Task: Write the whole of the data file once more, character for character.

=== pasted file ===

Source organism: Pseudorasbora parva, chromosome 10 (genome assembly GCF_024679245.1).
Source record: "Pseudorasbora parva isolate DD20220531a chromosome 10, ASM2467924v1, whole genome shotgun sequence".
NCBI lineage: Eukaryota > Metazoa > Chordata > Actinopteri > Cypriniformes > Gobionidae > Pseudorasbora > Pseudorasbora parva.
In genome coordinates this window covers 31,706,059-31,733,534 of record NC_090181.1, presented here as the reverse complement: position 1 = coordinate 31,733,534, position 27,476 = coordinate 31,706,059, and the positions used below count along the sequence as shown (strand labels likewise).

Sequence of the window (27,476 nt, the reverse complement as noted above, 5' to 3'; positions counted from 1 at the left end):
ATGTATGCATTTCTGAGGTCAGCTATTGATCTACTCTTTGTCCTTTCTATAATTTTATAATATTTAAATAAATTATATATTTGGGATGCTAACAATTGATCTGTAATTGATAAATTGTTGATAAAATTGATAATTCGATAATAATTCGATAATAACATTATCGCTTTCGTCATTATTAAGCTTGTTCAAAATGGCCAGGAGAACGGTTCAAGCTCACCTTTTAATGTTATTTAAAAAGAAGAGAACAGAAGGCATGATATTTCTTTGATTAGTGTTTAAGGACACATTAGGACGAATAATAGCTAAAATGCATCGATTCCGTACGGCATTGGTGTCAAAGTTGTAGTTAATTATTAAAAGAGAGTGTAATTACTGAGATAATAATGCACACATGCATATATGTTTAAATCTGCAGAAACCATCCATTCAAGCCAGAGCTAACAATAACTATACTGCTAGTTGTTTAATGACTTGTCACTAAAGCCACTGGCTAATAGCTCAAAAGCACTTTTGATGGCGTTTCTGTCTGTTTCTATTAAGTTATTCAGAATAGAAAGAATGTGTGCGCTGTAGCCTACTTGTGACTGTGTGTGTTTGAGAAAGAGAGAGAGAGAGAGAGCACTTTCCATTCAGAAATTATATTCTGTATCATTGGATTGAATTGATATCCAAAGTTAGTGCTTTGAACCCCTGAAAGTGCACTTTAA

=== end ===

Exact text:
Source organism: Pseudorasbora parva, chromosome 10 (genome assembly GCF_024679245.1).
Source record: "Pseudorasbora parva isolate DD20220531a chromosome 10, ASM2467924v1, whole genome shotgun sequence".
NCBI lineage: Eukaryota > Metazoa > Chordata > Actinopteri > Cypriniformes > Gobionidae > Pseudorasbora > Pseudorasbora parva.
In genome coordinates this window covers 31,706,059-31,733,534 of record NC_090181.1, presented here as the reverse complement: position 1 = coordinate 31,733,534, position 27,476 = coordinate 31,706,059, and the positions used below count along the sequence as shown (strand labels likewise).

Sequence of the window (27,476 nt, the reverse complement as noted above, 5' to 3'; positions counted from 1 at the left end):
ATGTATGCATTTCTGAGGTCAGCTATTGATCTACTCTTTGTCCTTTCTATAATTTTATAATATTTAAATAAATTATATATTTGGGATGCTAACAATTGATCTGTAATTGATAAATTGTTGATAAAATTGATAATTCGATAATAATTCGATAATAACATTATCGCTTTCGTCATTATTAAGCTTGTTCAAAATGGCCAGGAGAACGGTTCAAGCTCACCTTTTAATGTTATTTAAAAAGAAGAGAACAGAAGGCATGATATTTCTTTGATTAGTGTTTAAGGACACATTAGGACGAATAATAGCTAAAATGCATCGATTCCGTACGGCATTGGTGTCAAAGTTGTAGTTAATTATTAAAAGAGAGTGTAATTACTGAGATAATAATGCACACATGCATATATGTTTAAATCTGCAGAAACCATCCATTCAAGCCAGAGCTAACAATAACTATACTGCTAGTTGTTTAATGACTTGTCACTAAAGCCACTGGCTAATAGCTCAAAAGCACTTTTGATGGCGTTTCTGTCTGTTTCTATTAAGTTATTCAGAATAGAAAGAATGTGTGCGCTGTAGCCTACTTGTGACTGTGTGTGTTTGAGAAAGAGAGAGAGAGAGAGAGCACTTTCCATTCAGAAATTATATTCTGTATCATTGGATTGAATTGATATCCAAAGTTAGTGCTTTGAACCCCTGAAAGTGCACTTTAA